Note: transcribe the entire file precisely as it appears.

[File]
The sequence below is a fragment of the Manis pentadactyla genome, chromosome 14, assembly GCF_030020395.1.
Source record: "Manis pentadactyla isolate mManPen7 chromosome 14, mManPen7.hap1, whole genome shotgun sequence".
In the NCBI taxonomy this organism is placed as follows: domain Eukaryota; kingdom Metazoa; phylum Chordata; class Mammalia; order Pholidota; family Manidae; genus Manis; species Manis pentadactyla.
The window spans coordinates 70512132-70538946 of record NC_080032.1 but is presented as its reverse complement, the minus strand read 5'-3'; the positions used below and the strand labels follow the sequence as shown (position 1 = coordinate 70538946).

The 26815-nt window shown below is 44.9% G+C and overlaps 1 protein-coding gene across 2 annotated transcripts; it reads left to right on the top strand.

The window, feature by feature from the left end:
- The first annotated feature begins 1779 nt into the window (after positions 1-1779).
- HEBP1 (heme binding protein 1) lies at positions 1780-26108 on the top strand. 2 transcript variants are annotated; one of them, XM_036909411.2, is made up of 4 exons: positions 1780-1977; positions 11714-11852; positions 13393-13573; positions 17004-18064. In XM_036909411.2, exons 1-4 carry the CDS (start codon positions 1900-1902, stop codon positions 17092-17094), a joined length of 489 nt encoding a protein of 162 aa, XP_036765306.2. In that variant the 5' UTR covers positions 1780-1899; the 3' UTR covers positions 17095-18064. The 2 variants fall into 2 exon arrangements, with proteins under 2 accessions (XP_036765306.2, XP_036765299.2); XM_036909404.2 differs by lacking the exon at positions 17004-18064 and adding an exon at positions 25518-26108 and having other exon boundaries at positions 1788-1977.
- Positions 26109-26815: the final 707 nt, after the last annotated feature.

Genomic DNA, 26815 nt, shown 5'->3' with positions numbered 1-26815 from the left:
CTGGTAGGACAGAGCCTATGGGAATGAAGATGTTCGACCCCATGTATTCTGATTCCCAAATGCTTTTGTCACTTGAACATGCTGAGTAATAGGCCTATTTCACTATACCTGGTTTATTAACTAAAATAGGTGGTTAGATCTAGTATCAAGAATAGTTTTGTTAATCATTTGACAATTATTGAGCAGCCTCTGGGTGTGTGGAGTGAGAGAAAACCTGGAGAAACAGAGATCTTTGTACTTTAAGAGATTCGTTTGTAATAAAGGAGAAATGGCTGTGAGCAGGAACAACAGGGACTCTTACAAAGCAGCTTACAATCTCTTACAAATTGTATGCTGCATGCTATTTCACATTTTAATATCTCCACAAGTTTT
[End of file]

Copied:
The sequence below is a fragment of the Manis pentadactyla genome, chromosome 14, assembly GCF_030020395.1.
Source record: "Manis pentadactyla isolate mManPen7 chromosome 14, mManPen7.hap1, whole genome shotgun sequence".
In the NCBI taxonomy this organism is placed as follows: domain Eukaryota; kingdom Metazoa; phylum Chordata; class Mammalia; order Pholidota; family Manidae; genus Manis; species Manis pentadactyla.
The window spans coordinates 70512132-70538946 of record NC_080032.1 but is presented as its reverse complement, the minus strand read 5'-3'; the positions used below and the strand labels follow the sequence as shown (position 1 = coordinate 70538946).

The 26815-nt window shown below is 44.9% G+C and overlaps 1 protein-coding gene across 2 annotated transcripts; it reads left to right on the top strand.

The window, feature by feature from the left end:
- The first annotated feature begins 1779 nt into the window (after positions 1-1779).
- HEBP1 (heme binding protein 1) lies at positions 1780-26108 on the top strand. 2 transcript variants are annotated; one of them, XM_036909411.2, is made up of 4 exons: positions 1780-1977; positions 11714-11852; positions 13393-13573; positions 17004-18064. In XM_036909411.2, exons 1-4 carry the CDS (start codon positions 1900-1902, stop codon positions 17092-17094), a joined length of 489 nt encoding a protein of 162 aa, XP_036765306.2. In that variant the 5' UTR covers positions 1780-1899; the 3' UTR covers positions 17095-18064. The 2 variants fall into 2 exon arrangements, with proteins under 2 accessions (XP_036765306.2, XP_036765299.2); XM_036909404.2 differs by lacking the exon at positions 17004-18064 and adding an exon at positions 25518-26108 and having other exon boundaries at positions 1788-1977.
- Positions 26109-26815: the final 707 nt, after the last annotated feature.

Genomic DNA, 26815 nt, shown 5'->3' with positions numbered 1-26815 from the left:
CTGGTAGGACAGAGCCTATGGGAATGAAGATGTTCGACCCCATGTATTCTGATTCCCAAATGCTTTTGTCACTTGAACATGCTGAGTAATAGGCCTATTTCACTATACCTGGTTTATTAACTAAAATAGGTGGTTAGATCTAGTATCAAGAATAGTTTTGTTAATCATTTGACAATTATTGAGCAGCCTCTGGGTGTGTGGAGTGAGAGAAAACCTGGAGAAACAGAGATCTTTGTACTTTAAGAGATTCGTTTGTAATAAAGGAGAAATGGCTGTGAGCAGGAACAACAGGGACTCTTACAAAGCAGCTTACAATCTCTTACAAATTGTATGCTGCATGCTATTTCACATTTTAATATCTCCACAAGTTTT